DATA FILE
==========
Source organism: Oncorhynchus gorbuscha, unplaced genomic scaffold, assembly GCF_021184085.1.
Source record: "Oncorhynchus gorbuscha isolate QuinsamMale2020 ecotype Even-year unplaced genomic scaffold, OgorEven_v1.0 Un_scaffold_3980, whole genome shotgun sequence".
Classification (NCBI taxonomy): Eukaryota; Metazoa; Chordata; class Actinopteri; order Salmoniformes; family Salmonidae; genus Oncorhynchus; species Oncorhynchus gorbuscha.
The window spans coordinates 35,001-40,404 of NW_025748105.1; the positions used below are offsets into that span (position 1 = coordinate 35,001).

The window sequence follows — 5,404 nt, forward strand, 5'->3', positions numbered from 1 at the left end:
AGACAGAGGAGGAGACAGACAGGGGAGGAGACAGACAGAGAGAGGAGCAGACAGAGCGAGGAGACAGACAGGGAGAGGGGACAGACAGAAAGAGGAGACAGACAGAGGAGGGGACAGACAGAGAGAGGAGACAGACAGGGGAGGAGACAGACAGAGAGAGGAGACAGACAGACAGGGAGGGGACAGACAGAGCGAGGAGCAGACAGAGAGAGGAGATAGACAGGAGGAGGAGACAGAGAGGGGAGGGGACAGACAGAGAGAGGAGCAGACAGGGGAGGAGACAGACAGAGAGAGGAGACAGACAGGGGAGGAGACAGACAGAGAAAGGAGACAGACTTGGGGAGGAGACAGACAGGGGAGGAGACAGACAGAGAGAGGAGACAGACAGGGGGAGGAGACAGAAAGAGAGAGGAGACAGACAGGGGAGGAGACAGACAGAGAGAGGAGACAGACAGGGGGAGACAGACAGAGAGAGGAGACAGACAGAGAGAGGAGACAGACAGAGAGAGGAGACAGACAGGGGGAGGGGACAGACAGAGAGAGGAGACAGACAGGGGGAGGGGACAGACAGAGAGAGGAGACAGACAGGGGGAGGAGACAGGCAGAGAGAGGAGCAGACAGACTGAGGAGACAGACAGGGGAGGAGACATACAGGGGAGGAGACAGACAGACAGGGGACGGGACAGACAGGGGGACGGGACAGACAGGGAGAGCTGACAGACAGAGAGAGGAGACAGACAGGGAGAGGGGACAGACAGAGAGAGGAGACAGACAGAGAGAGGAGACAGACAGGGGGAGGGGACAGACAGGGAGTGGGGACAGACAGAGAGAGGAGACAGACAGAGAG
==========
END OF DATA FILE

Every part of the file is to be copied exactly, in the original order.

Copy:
Source organism: Oncorhynchus gorbuscha, unplaced genomic scaffold, assembly GCF_021184085.1.
Source record: "Oncorhynchus gorbuscha isolate QuinsamMale2020 ecotype Even-year unplaced genomic scaffold, OgorEven_v1.0 Un_scaffold_3980, whole genome shotgun sequence".
Classification (NCBI taxonomy): Eukaryota; Metazoa; Chordata; class Actinopteri; order Salmoniformes; family Salmonidae; genus Oncorhynchus; species Oncorhynchus gorbuscha.
The window spans coordinates 35,001-40,404 of NW_025748105.1; the positions used below are offsets into that span (position 1 = coordinate 35,001).

The window sequence follows — 5,404 nt, forward strand, 5'->3', positions numbered from 1 at the left end:
AGACAGAGGAGGAGACAGACAGGGGAGGAGACAGACAGAGAGAGGAGCAGACAGAGCGAGGAGACAGACAGGGAGAGGGGACAGACAGAAAGAGGAGACAGACAGAGGAGGGGACAGACAGAGAGAGGAGACAGACAGGGGAGGAGACAGACAGAGAGAGGAGACAGACAGACAGGGAGGGGACAGACAGAGCGAGGAGCAGACAGAGAGAGGAGATAGACAGGAGGAGGAGACAGAGAGGGGAGGGGACAGACAGAGAGAGGAGCAGACAGGGGAGGAGACAGACAGAGAGAGGAGACAGACAGGGGAGGAGACAGACAGAGAAAGGAGACAGACTTGGGGAGGAGACAGACAGGGGAGGAGACAGACAGAGAGAGGAGACAGACAGGGGGAGGAGACAGAAAGAGAGAGGAGACAGACAGGGGAGGAGACAGACAGAGAGAGGAGACAGACAGGGGGAGACAGACAGAGAGAGGAGACAGACAGAGAGAGGAGACAGACAGAGAGAGGAGACAGACAGGGGGAGGGGACAGACAGAGAGAGGAGACAGACAGGGGGAGGGGACAGACAGAGAGAGGAGACAGACAGGGGGAGGAGACAGGCAGAGAGAGGAGCAGACAGACTGAGGAGACAGACAGGGGAGGAGACATACAGGGGAGGAGACAGACAGACAGGGGACGGGACAGACAGGGGGACGGGACAGACAGGGAGAGCTGACAGACAGAGAGAGGAGACAGACAGGGAGAGGGGACAGACAGAGAGAGGAGACAGACAGAGAGAGGAGACAGACAGGGGGAGGGGACAGACAGGGAGTGGGGACAGACAGAGAGAGGAGACAGACAGAGAG